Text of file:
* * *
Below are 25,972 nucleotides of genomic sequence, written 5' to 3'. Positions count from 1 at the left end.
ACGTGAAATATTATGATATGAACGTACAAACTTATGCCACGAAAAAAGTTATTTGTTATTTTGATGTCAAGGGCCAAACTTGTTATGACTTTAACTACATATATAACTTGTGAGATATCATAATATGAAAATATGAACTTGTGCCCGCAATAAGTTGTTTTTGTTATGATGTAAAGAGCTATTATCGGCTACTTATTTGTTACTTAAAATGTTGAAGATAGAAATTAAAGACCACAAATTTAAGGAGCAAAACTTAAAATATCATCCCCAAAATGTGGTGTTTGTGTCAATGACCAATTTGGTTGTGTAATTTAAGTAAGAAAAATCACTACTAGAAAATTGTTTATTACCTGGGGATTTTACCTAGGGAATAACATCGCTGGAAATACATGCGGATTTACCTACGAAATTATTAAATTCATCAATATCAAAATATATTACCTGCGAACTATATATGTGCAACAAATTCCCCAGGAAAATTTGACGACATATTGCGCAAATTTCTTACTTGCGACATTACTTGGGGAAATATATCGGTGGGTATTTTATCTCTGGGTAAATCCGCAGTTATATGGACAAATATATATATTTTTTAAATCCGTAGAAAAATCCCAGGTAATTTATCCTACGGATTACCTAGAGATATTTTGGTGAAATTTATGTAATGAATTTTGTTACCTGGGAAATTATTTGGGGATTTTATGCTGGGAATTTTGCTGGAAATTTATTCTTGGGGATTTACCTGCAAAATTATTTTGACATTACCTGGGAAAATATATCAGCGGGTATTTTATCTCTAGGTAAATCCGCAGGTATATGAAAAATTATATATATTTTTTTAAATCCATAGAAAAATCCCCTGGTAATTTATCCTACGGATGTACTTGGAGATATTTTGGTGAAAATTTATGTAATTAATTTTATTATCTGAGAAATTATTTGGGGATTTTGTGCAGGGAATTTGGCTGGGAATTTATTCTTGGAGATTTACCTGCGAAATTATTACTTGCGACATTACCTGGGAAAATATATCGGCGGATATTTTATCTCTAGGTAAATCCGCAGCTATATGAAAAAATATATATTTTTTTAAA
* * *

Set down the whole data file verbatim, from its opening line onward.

Below are 25,972 nucleotides of genomic sequence, written 5' to 3'. Positions count from 1 at the left end.
ACGTGAAATATTATGATATGAACGTACAAACTTATGCCACGAAAAAAGTTATTTGTTATTTTGATGTCAAGGGCCAAACTTGTTATGACTTTAACTACATATATAACTTGTGAGATATCATAATATGAAAATATGAACTTGTGCCCGCAATAAGTTGTTTTTGTTATGATGTAAAGAGCTATTATCGGCTACTTATTTGTTACTTAAAATGTTGAAGATAGAAATTAAAGACCACAAATTTAAGGAGCAAAACTTAAAATATCATCCCCAAAATGTGGTGTTTGTGTCAATGACCAATTTGGTTGTGTAATTTAAGTAAGAAAAATCACTACTAGAAAATTGTTTATTACCTGGGGATTTTACCTAGGGAATAACATCGCTGGAAATACATGCGGATTTACCTACGAAATTATTAAATTCATCAATATCAAAATATATTACCTGCGAACTATATATGTGCAACAAATTCCCCAGGAAAATTTGACGACATATTGCGCAAATTTCTTACTTGCGACATTACTTGGGGAAATATATCGGTGGGTATTTTATCTCTGGGTAAATCCGCAGTTATATGGACAAATATATATATTTTTTAAATCCGTAGAAAAATCCCAGGTAATTTATCCTACGGATTACCTAGAGATATTTTGGTGAAATTTATGTAATGAATTTTGTTACCTGGGAAATTATTTGGGGATTTTATGCTGGGAATTTTGCTGGAAATTTATTCTTGGGGATTTACCTGCAAAATTATTTTGACATTACCTGGGAAAATATATCAGCGGGTATTTTATCTCTAGGTAAATCCGCAGGTATATGAAAAATTATATATATTTTTTTAAATCCATAGAAAAATCCCCTGGTAATTTATCCTACGGATGTACTTGGAGATATTTTGGTGAAAATTTATGTAATTAATTTTATTATCTGAGAAATTATTTGGGGATTTTGTGCAGGGAATTTGGCTGGGAATTTATTCTTGGAGATTTACCTGCGAAATTATTACTTGCGACATTACCTGGGAAAATATATCGGCGGATATTTTATCTCTAGGTAAATCCGCAGCTATATGAAAAAATATATATTTTTTTAAA